Antitrust & Competition Policy Blog

Editor: D. Daniel Sokol
University of Florida
Levin College of Law

A Member of the Law Professor Blogs Network

Saturday, September 4, 2010

Texas Investigating Google for Anticompetitive Conduct

Posted by D. Daniel Sokol

The Texas AG is investigating Google.  See here for the story.

September 4, 2010 | Permalink | Comments (0) | TrackBack (0)

Friday, September 3, 2010

Analyzing the Effects of Temporary Antitrust Immunity: The Aloha‐Hawaiian Immunity Agreement

Posted by D. Daniel Sokol

Rene Y. Kamita has an interesting paper on Analyzing the Effects of Temporary Antitrust Immunity: The Aloha‐Hawaiian Immunity Agreement.

ABSTRACT: While several studies have examined the effects of cartels, in few instances are data available that allow us to examine postcartel behavior. In this paper, I use data on interisland airfares to examine the effects of an antitrust immunity agreement that allowed two airlines to coordinate capacity for a limited period of time. I find not only that prices rose during the period of coordination but that they remained high until the entry of a new competitor, 2 years after immunity expired. That the incumbent airlines were able to sustain supracompetitive fares well past the end of immunity suggests that even short‐lived grants of immunity can have persistent effects. Policymakers should view even temporary grants of immunity with great skepticism, particularly in markets that already exhibit characteristics that may facilitate coordination.

September 3, 2010 | Permalink | Comments (0) | TrackBack (0)

Competition and Innovation: Pushing Productivity Up or Down?

Posted by D. Daniel Sokol

Erik Brouwer and Henry van der Wiel (both Tilburg University) ask about Competition and Innovation: Pushing Productivity Up or Down?

ABSTRACT: This paper examines the relationship between competition, innovation and productivity for the Netherlands. We use industry level data aggregated from micro data as well as moments from firm level data for the period 1996-2006. We match innovation data from Community Innovation Survey with accounting data to link innovative activities with performance at the industry level. We find strong evidence for a positive impact of competition on Total Factor Productivity (TFP) at the industry level. Competition directly increases TFP by reducing X-ineficiencies and removing inefficient forms from markets, but also through more innovation. Nonetheless, there exists an inverted U- curve between competition and innovation for the Netherlands, at least for manufacturing industries. Yet, our results indicate that a negative effect of competition on productivity through lower innovation expenditures arises only at very high levels of competition.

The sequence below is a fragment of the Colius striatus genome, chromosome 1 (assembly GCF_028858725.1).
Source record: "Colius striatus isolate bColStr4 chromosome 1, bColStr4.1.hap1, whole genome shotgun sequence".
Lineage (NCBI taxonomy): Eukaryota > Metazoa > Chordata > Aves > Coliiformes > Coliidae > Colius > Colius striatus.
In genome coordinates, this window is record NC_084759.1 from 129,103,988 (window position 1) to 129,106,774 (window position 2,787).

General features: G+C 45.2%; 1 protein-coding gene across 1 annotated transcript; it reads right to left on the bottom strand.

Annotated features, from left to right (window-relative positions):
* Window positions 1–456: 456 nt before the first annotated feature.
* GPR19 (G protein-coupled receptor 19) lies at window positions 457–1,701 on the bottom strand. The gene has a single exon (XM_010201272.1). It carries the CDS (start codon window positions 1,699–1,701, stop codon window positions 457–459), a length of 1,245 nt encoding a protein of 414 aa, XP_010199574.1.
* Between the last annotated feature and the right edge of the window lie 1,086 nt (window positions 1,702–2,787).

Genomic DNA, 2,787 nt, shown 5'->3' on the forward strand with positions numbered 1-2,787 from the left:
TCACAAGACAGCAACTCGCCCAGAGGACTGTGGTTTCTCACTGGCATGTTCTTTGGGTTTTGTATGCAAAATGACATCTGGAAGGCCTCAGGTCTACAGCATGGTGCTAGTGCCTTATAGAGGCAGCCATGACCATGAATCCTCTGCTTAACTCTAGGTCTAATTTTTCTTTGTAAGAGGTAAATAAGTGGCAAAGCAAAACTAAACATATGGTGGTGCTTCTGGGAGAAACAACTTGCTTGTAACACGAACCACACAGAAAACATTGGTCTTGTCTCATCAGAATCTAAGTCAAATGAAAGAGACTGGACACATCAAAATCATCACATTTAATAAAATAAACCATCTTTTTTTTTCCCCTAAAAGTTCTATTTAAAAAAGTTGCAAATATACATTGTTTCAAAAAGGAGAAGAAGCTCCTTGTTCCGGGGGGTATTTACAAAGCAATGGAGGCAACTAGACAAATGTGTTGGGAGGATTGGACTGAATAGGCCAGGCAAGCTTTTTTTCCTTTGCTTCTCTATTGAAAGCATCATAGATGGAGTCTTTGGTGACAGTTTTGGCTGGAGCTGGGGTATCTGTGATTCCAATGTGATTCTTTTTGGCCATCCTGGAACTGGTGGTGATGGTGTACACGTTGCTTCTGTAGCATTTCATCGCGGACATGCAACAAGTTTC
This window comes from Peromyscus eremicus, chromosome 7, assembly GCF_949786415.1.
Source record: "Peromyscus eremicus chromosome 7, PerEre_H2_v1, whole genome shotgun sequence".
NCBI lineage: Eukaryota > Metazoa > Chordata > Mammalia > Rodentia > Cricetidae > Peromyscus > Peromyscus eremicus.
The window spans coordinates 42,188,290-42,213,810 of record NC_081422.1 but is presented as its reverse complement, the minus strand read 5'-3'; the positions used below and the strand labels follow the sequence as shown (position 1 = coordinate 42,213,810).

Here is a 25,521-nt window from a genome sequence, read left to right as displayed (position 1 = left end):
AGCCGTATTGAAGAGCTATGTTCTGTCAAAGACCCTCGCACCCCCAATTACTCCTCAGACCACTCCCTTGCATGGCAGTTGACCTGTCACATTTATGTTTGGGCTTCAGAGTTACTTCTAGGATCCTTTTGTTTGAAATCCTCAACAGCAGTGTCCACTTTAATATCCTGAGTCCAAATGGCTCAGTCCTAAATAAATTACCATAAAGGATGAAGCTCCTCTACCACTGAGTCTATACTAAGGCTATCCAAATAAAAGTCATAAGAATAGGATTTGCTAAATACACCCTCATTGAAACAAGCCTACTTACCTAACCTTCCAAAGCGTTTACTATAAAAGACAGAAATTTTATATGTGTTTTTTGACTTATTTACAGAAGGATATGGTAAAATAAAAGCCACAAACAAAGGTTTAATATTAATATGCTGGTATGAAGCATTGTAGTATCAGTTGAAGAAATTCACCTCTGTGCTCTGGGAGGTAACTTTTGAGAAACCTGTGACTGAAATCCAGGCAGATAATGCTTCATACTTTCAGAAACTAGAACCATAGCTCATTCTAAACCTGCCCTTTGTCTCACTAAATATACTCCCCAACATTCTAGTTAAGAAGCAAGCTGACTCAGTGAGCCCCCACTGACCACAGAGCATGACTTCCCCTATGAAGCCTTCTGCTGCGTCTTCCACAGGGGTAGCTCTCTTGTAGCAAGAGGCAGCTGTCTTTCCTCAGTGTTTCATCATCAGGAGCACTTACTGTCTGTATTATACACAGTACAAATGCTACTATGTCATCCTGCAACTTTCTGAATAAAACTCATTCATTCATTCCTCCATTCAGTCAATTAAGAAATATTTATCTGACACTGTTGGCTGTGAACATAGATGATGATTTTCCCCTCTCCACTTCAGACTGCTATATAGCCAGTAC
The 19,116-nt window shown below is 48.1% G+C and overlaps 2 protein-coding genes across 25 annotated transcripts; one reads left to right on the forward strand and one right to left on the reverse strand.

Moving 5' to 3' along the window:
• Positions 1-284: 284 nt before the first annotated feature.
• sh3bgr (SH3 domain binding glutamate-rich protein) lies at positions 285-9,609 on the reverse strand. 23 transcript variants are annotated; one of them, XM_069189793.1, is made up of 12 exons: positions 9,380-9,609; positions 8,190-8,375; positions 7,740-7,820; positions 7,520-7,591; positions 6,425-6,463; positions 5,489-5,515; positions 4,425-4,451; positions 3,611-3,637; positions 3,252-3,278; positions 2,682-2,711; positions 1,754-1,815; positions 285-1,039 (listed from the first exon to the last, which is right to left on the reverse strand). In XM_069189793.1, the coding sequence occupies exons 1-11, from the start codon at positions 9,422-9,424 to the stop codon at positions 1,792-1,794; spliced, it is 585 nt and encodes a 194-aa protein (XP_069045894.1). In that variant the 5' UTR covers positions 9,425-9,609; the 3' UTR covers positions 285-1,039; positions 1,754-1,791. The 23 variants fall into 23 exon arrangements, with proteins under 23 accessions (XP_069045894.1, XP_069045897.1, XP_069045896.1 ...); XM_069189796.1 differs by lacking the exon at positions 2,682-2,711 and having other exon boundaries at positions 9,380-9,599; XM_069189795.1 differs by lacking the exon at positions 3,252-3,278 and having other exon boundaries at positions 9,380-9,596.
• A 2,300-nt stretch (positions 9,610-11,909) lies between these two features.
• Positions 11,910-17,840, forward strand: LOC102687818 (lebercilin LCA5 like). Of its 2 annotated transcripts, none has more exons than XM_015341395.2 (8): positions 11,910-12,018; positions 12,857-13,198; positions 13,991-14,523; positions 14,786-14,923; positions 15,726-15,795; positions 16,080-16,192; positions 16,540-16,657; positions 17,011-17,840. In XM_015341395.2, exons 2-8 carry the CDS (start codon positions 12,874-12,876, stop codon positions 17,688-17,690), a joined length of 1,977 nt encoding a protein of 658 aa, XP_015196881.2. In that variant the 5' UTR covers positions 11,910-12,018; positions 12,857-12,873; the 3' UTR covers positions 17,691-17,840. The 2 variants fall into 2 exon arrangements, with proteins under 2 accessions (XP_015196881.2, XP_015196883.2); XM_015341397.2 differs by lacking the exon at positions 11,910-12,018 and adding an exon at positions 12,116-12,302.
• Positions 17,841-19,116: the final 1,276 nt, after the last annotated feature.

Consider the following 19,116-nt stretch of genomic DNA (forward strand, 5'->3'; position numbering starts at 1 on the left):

September 3, 2010 | Permalink | Comments (0) | TrackBack (0)

Low quality as a signal of high quality

Posted by D. Daniel Sokol

Matthew Clements (St. Edward's University) explains Low quality as a signal of high quality.

If a product has two dimensions of quality, one observable and one not, a firm can use observable quality as a signal of unobservable quality. The correlation between consumers' valuation of high quality in each dimension is a key determinant of the feasibility of such signaling. A firm may use price alone as a signal, or price and quality together. Both signals tend to be used when the market is very uninformed, whereas price signaling alone tends to be used when the market is moderately informed. If high observable quality is inexpensive to provide, then it cannot signal high unobservable quality, and low observable quality is always an indication that unobservable quality is high.

September 3, 2010 | Permalink | Comments (0) | TrackBack (0)

Thursday, September 2, 2010

Robustness to Strategic Uncertainty

Posted by D. Daniel Sokol

Ola Andersson (Stockholm School of Economics), Cédric Argenton (CentER & TILEC, Tilburg University), Jörgen W. Weibull (Stockholm School of Economics and Ecole Polytechnique) explain Robustness to Strategic Uncertainty.

ABSTRACT: We model a player's uncertainty about other players' strategy choices as smooth probability distributions over their strategy sets. We call a strategy profile (strictly) robust to strategic uncertainty if it is the limit, as uncertainty vanishes, of some sequence (all sequences) of strategy profiles, in each of which every player's strategy is optimal under under his or her uncertainty about the others. We derive general properties of such robustness, and apply the definition to Bertrand competition games and the Nash demand game, games that admit infinitely many Nash equilibria. We show that our robustness criterion selects a unique Nash equilibrium in the Bertrand games, and that this agrees with recent experimental findings. For the Nash demand game, we show that the less uncertain party obtains the bigger share.

September 2, 2010 | Permalink | Comments (0) | TrackBack (0)

The 6th Seoul International Competition Forum and the 6th East Asia Top Level Officials' Meeting on Competition Policy

Posted by D. Daniel Sokol